Why Breakfast Matters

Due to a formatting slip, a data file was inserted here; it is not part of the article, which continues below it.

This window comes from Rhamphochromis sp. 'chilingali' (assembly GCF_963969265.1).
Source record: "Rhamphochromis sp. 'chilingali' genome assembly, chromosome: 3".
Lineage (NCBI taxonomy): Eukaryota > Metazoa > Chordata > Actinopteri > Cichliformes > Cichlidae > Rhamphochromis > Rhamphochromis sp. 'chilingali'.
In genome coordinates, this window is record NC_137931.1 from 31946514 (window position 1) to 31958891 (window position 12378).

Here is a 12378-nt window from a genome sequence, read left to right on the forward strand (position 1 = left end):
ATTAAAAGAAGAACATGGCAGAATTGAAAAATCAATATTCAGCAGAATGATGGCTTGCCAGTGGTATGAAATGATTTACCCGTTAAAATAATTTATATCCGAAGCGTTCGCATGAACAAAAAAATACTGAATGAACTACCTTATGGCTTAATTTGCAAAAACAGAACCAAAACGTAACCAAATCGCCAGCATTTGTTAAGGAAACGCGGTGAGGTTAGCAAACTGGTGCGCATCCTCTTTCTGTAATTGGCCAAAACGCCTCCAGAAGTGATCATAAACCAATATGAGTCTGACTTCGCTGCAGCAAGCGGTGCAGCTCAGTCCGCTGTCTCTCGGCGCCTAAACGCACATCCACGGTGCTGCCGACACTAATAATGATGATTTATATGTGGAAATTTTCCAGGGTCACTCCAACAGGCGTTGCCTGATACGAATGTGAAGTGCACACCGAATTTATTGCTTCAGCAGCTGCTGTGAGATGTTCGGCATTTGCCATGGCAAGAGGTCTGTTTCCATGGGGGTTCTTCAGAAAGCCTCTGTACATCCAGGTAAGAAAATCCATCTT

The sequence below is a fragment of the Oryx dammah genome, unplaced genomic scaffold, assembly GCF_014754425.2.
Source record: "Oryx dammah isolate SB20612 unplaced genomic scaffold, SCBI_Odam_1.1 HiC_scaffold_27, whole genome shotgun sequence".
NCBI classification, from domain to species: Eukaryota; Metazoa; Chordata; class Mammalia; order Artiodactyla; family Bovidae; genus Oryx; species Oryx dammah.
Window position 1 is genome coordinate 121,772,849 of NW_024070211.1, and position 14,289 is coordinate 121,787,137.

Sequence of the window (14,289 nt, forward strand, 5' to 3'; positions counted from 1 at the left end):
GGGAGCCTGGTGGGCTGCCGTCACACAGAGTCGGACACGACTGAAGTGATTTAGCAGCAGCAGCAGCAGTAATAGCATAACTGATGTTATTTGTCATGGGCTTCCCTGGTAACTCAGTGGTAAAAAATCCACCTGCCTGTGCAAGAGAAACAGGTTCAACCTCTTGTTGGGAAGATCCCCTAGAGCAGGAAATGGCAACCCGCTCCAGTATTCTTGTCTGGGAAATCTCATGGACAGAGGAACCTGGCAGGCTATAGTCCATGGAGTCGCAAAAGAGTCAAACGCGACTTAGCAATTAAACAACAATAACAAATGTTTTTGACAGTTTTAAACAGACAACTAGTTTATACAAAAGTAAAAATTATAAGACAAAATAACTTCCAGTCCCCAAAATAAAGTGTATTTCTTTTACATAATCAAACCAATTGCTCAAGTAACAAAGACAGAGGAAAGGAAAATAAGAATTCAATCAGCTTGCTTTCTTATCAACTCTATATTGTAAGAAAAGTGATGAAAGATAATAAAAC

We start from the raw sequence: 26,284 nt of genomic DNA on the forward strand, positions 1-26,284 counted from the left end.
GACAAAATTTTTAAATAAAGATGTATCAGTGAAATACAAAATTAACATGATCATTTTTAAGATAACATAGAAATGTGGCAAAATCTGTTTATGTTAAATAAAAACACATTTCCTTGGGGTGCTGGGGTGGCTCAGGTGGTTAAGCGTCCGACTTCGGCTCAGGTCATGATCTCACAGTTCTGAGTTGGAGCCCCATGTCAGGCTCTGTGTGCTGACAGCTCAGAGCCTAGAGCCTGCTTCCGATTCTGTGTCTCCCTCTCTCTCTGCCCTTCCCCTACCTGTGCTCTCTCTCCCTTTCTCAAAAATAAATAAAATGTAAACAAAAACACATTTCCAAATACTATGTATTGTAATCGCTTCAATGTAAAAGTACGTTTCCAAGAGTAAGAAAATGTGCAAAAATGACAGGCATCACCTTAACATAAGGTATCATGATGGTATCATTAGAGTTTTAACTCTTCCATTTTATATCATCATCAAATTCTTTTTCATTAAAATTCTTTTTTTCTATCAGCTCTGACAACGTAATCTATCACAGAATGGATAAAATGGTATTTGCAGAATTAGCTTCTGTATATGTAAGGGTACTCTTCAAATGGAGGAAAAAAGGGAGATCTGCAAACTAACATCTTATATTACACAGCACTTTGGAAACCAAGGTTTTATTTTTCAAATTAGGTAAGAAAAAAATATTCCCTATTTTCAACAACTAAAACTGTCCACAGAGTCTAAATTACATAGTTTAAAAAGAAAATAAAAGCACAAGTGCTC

You've heard it before, "Breakfast is the most important meal of the day." The truth is, eating regular, moderately sized meals is important to provide adequate energy for both adults and children whose growing bodies and expanding minds need these nutrients. The Academy of Nutrition and Dietetics and the American Academy of Pediatrics recommends breakfast for young children and teenagers to improve concentration and energy levels while in school. To make it easy on the whole family, plan ahead for simple, easily prepared breakfast meals. A general rule of thumb is to have meals consist of three food groups and snacks consist of two food groups. For example, breakfast could include whole grain toast with peanut butter and a glass of milk, or a bowl of multi-grain cereal with lowfat milk and berries on top. **USDA Requirements for School Breakfast** Here are some guidelines you also can follow at home in your own kitchen to make sure children are getting the proper dietary requirements in their breakfast. - A daily serving of fruit with no added sugar : No more than 1/2 of the weekly fruits should be in the form of full-strength juice - All grains should be whole grains (e.g., 100% whole wheat bread, not white bread) - No trans fats : Read labels and avoid foods with ingredients that say "partially hydrogenated" - Limit saturated fats : Saturated fats typically are found in animal products like meat and full-fat dairy products.